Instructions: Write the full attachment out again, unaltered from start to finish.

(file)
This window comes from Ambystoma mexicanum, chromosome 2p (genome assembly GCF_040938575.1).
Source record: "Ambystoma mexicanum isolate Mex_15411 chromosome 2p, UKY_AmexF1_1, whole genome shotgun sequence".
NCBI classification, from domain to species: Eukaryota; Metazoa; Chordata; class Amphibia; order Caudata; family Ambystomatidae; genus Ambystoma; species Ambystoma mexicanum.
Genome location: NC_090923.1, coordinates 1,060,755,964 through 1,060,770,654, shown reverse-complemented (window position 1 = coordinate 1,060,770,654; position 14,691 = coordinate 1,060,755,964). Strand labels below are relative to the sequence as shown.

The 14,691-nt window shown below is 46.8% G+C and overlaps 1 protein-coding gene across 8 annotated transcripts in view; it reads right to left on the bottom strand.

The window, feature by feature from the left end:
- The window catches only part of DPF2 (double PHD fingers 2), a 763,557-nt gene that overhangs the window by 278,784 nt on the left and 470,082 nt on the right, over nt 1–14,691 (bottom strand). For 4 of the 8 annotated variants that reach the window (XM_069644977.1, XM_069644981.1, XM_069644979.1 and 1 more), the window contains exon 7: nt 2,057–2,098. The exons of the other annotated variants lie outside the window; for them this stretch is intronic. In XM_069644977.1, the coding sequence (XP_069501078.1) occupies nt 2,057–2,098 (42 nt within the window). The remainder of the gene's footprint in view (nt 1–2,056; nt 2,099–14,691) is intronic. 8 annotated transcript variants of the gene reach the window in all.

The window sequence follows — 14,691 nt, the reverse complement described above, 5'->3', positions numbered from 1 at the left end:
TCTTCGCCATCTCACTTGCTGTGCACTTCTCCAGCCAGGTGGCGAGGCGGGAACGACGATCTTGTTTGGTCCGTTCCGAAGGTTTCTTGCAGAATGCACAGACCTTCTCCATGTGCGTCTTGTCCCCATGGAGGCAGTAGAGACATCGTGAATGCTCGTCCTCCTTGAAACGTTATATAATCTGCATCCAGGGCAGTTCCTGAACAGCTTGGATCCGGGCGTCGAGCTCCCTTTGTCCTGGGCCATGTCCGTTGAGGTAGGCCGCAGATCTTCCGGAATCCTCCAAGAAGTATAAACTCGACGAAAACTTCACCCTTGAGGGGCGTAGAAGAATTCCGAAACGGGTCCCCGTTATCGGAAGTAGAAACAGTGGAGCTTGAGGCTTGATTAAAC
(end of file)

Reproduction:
This window comes from Ambystoma mexicanum, chromosome 2p (genome assembly GCF_040938575.1).
Source record: "Ambystoma mexicanum isolate Mex_15411 chromosome 2p, UKY_AmexF1_1, whole genome shotgun sequence".
NCBI classification, from domain to species: Eukaryota; Metazoa; Chordata; class Amphibia; order Caudata; family Ambystomatidae; genus Ambystoma; species Ambystoma mexicanum.
Genome location: NC_090923.1, coordinates 1,060,755,964 through 1,060,770,654, shown reverse-complemented (window position 1 = coordinate 1,060,770,654; position 14,691 = coordinate 1,060,755,964). Strand labels below are relative to the sequence as shown.

The 14,691-nt window shown below is 46.8% G+C and overlaps 1 protein-coding gene across 8 annotated transcripts in view; it reads right to left on the bottom strand.

The window, feature by feature from the left end:
- The window catches only part of DPF2 (double PHD fingers 2), a 763,557-nt gene that overhangs the window by 278,784 nt on the left and 470,082 nt on the right, over nt 1–14,691 (bottom strand). For 4 of the 8 annotated variants that reach the window (XM_069644977.1, XM_069644981.1, XM_069644979.1 and 1 more), the window contains exon 7: nt 2,057–2,098. The exons of the other annotated variants lie outside the window; for them this stretch is intronic. In XM_069644977.1, the coding sequence (XP_069501078.1) occupies nt 2,057–2,098 (42 nt within the window). The remainder of the gene's footprint in view (nt 1–2,056; nt 2,099–14,691) is intronic. 8 annotated transcript variants of the gene reach the window in all.

The window sequence follows — 14,691 nt, the reverse complement described above, 5'->3', positions numbered from 1 at the left end:
TCTTCGCCATCTCACTTGCTGTGCACTTCTCCAGCCAGGTGGCGAGGCGGGAACGACGATCTTGTTTGGTCCGTTCCGAAGGTTTCTTGCAGAATGCACAGACCTTCTCCATGTGCGTCTTGTCCCCATGGAGGCAGTAGAGACATCGTGAATGCTCGTCCTCCTTGAAACGTTATATAATCTGCATCCAGGGCAGTTCCTGAACAGCTTGGATCCGGGCGTCGAGCTCCCTTTGTCCTGGGCCATGTCCGTTGAGGTAGGCCGCAGATCTTCCGGAATCCTCCAAGAAGTATAAACTCGACGAAAACTTCACCCTTGAGGGGCGTAGAAGAATTCCGAAACGGGTCCCCGTTATCGGAAGTAGAAACAGTGGAGCTTGAGGCTTGATTAAAC